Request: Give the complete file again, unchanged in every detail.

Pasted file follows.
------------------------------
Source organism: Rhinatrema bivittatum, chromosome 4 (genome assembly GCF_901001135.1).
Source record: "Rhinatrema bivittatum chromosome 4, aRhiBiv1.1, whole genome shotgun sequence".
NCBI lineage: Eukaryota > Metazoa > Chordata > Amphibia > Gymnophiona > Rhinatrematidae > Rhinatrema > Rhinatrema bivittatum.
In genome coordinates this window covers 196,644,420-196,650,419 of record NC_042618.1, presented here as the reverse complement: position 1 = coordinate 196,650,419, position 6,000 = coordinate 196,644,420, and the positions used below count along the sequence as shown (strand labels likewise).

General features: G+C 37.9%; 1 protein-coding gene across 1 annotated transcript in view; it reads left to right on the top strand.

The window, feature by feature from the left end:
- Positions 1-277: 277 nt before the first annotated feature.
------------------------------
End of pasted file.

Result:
Source organism: Rhinatrema bivittatum, chromosome 4 (genome assembly GCF_901001135.1).
Source record: "Rhinatrema bivittatum chromosome 4, aRhiBiv1.1, whole genome shotgun sequence".
NCBI lineage: Eukaryota > Metazoa > Chordata > Amphibia > Gymnophiona > Rhinatrematidae > Rhinatrema > Rhinatrema bivittatum.
In genome coordinates this window covers 196,644,420-196,650,419 of record NC_042618.1, presented here as the reverse complement: position 1 = coordinate 196,650,419, position 6,000 = coordinate 196,644,420, and the positions used below count along the sequence as shown (strand labels likewise).

General features: G+C 37.9%; 1 protein-coding gene across 1 annotated transcript in view; it reads left to right on the top strand.

The window, feature by feature from the left end:
- Positions 1-277: 277 nt before the first annotated feature.